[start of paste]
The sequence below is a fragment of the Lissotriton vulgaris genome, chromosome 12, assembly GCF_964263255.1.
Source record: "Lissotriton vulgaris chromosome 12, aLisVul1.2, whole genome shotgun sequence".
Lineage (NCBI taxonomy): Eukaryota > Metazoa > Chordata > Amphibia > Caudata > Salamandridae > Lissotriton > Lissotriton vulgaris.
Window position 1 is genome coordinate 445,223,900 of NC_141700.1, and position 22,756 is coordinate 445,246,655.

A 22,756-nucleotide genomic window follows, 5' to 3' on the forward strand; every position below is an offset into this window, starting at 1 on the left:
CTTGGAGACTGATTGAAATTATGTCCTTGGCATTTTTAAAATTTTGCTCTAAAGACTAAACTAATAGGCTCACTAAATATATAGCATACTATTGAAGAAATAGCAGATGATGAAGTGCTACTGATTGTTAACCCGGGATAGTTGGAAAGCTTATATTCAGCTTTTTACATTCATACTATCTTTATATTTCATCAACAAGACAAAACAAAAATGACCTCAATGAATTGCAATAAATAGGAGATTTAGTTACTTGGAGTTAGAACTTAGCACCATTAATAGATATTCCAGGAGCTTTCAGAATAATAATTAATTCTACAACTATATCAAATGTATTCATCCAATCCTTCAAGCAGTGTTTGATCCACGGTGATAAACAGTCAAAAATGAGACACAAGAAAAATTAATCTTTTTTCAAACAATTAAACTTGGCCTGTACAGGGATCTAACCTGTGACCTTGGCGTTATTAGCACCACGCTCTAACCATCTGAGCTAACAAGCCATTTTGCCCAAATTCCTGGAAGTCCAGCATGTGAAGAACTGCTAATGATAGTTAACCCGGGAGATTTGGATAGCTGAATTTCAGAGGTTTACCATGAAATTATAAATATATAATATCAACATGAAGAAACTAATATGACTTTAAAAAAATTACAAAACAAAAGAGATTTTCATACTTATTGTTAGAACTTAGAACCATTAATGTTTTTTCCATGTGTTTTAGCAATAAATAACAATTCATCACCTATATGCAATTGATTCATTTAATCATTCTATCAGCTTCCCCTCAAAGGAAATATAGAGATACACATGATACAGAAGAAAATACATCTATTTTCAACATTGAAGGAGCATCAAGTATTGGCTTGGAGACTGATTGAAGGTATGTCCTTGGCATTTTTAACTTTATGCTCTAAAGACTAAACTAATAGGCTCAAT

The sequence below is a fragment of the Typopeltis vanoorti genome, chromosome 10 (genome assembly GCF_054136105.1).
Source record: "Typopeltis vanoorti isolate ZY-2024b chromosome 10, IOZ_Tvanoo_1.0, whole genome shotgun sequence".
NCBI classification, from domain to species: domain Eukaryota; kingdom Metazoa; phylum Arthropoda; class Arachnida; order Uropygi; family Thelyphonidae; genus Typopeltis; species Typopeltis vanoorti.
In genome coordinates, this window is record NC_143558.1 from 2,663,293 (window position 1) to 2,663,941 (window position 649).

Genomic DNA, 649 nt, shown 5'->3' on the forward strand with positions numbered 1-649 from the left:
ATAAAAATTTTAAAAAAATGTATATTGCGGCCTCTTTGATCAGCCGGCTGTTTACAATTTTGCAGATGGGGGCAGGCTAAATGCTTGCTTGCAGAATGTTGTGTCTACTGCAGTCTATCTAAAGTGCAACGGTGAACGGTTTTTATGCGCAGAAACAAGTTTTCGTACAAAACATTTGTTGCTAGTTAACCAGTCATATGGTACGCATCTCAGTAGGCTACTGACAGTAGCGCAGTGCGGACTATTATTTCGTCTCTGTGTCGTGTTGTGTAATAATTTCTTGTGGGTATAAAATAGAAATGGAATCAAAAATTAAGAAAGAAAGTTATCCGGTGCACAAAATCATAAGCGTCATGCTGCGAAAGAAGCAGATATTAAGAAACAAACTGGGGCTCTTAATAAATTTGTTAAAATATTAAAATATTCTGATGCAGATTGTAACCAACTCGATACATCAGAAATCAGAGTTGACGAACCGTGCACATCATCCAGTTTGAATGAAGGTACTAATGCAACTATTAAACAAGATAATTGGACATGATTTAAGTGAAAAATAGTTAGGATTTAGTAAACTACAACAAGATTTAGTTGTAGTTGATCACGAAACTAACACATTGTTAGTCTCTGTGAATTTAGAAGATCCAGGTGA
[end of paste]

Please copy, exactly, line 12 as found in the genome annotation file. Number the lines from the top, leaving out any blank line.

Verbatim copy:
ATAAAAATTTTAAAAAAATGTATATTGCGGCCTCTTTGATCAGCCGGCTGTTTACAATTTTGCAGATGGGGGCAGGCTAAATGCTTGCTTGCAGAATGTTGTGTCTACTGCAGTCTATCTAAAGTGCAACGGTGAACGGTTTTTATGCGCAGAAACAAGTTTTCGTACAAAACATTTGTTGCTAGTTAACCAGTCATATGGTACGCATCTCAGTAGGCTACTGACAGTAGCGCAGTGCGGACTATTATTTCGTCTCTGTGTCGTGTTGTGTAATAATTTCTTGTGGGTATAAAATAGAAATGGAATCAAAAATTAAGAAAGAAAGTTATCCGGTGCACAAAATCATAAGCGTCATGCTGCGAAAGAAGCAGATATTAAGAAACAAACTGGGGCTCTTAATAAATTTGTTAAAATATTAAAATATTCTGATGCAGATTGTAACCAACTCGATACATCAGAAATCAGAGTTGACGAACCGTGCACATCATCCAGTTTGAATGAAGGTACTAATGCAACTATTAAACAAGATAATTGGACATGATTTAAGTGAAAAATAGTTAGGATTTAGTAAACTACAACAAGATTTAGTTGTAGTTGATCACGAAACTAACACATTGTTAGTCTCTGTGAATTTAGAAGATCCAGGTGA